science

I’m excited to be a part of the ACM’s 2005 Computer and Communication Security Conference, which has an Industry Track this year. We’re working to foster more interplay and collaboration between industry, the public sector, and academia: The track aims to foster tighter interplay between the demands of real-world security systems and the efforts of…

Read More CCS Industry Track

Cory Doctrow points to a letter he’s sent American Airlines about The security officer then handed me a blank piece of paper and said, “Please write down the names and addresses of everyone you’re staying with in the USA.” and his Kafka-esque experience in trying to find out why they were asking. Good on Cory…

Read More Small Bits: Secret Law and Security, Root-Fu, New Blog, and Canadians Stagnate

In a comment yesterday, Chris Walsh said: In any case, this should not be a difficult nut to crack, in principle. The US government conducts surveys of businesses all the time, and is capable of obtaining quality samples and high response rates in which academics justly have confidence. In theory, I agree with Chris. In…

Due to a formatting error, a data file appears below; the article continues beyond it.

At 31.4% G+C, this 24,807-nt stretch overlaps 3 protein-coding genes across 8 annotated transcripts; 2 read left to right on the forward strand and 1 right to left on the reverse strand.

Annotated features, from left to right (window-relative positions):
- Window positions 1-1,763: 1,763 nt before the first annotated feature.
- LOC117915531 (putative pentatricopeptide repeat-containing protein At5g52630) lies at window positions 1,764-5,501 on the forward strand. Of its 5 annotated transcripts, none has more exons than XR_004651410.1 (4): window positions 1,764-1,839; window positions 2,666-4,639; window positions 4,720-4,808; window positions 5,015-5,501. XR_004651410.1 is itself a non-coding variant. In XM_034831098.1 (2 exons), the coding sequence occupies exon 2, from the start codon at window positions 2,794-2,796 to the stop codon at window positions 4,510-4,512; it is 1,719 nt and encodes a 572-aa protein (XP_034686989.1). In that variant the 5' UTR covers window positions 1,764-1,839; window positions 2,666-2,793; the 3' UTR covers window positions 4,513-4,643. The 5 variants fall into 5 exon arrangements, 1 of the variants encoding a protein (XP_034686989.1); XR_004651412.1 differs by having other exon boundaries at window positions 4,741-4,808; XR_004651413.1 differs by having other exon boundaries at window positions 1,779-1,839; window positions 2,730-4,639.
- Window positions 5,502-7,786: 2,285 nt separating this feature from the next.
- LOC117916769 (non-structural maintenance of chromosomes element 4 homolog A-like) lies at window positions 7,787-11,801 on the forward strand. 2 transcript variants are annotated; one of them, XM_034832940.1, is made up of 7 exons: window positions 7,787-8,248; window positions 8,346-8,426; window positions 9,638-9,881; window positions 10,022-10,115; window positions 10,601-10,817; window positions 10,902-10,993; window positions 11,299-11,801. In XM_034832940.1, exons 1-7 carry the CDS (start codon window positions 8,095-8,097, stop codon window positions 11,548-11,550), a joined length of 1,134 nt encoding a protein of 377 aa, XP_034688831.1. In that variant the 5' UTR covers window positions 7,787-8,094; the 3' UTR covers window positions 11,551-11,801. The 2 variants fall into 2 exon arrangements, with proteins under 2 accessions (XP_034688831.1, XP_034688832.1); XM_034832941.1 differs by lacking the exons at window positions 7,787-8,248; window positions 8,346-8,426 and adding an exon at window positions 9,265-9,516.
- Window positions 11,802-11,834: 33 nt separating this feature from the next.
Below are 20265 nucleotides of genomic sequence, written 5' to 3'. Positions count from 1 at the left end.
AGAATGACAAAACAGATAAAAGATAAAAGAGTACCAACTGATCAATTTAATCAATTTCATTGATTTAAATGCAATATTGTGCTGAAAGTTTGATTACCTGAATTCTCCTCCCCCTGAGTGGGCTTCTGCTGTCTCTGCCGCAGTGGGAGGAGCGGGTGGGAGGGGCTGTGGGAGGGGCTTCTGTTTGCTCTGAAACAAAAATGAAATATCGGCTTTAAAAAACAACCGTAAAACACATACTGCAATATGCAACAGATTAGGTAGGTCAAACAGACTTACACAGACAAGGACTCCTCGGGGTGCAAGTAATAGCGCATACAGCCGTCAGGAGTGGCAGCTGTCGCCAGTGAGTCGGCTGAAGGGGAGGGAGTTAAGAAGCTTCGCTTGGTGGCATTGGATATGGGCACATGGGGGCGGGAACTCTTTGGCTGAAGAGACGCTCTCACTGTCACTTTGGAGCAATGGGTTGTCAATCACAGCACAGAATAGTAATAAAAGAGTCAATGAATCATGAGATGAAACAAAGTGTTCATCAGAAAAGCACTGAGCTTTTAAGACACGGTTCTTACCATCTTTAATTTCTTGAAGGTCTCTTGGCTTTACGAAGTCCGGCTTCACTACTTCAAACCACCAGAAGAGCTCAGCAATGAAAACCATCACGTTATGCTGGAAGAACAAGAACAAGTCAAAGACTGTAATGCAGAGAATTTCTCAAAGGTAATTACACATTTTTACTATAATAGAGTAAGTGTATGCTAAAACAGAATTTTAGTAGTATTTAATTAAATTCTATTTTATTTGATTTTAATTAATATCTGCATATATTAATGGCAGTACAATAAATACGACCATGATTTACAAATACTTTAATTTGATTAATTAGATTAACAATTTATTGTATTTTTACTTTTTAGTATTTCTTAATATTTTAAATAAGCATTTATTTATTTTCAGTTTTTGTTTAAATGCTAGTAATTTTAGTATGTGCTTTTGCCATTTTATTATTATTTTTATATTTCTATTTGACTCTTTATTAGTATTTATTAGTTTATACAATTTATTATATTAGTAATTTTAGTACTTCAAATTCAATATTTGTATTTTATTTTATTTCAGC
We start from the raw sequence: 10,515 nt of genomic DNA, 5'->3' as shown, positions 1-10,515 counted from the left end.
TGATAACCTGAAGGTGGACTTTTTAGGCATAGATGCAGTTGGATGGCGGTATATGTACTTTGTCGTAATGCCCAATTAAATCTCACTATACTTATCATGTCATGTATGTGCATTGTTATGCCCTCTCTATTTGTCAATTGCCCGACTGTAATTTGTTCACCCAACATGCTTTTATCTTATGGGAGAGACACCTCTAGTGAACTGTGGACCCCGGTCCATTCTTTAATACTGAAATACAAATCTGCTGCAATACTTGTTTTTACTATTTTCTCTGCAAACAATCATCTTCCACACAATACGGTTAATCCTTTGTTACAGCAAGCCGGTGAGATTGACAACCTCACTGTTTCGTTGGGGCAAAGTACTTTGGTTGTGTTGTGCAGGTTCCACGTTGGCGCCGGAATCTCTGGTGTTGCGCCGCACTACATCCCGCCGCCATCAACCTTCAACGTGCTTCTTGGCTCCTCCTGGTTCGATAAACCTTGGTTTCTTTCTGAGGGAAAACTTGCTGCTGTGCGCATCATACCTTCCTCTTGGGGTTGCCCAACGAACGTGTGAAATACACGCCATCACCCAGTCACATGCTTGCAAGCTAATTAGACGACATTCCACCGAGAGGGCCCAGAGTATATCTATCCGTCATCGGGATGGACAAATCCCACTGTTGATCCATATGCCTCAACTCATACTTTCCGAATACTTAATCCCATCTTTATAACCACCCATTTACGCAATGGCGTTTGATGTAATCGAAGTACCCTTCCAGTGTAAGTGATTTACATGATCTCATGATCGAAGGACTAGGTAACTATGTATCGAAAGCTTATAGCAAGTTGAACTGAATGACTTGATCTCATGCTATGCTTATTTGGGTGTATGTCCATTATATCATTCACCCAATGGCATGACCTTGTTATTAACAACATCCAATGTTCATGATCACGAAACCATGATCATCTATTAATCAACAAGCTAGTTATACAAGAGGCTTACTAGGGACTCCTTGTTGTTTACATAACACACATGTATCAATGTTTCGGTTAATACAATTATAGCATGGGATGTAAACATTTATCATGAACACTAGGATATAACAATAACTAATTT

Read More Trouble with Surveying Cybercrime

In responding to my comments about Truro’s DNA dragnet, with a fascinating discussion of signaling, Eric Rescorla writes: Even if they’re not the perp, they may have other reasons not to have their DNA collected–for instance they’ve committed another crime that their DNA might match to. (The police say they’re only going to use the…

Read More DNA Dragnets and Criminal Signaling

The study, published in the January issue of the journal Emerging Infectious Diseases, concluded that the estimated $7.55 million spent on [SARS] screening at several Canadian airports failed to detect one case of the disease. … “Sometimes what seems like a reasonable thing to do doesn’t turn out that way,” the report’s lead author, Dr.…

Read More Evaluating Security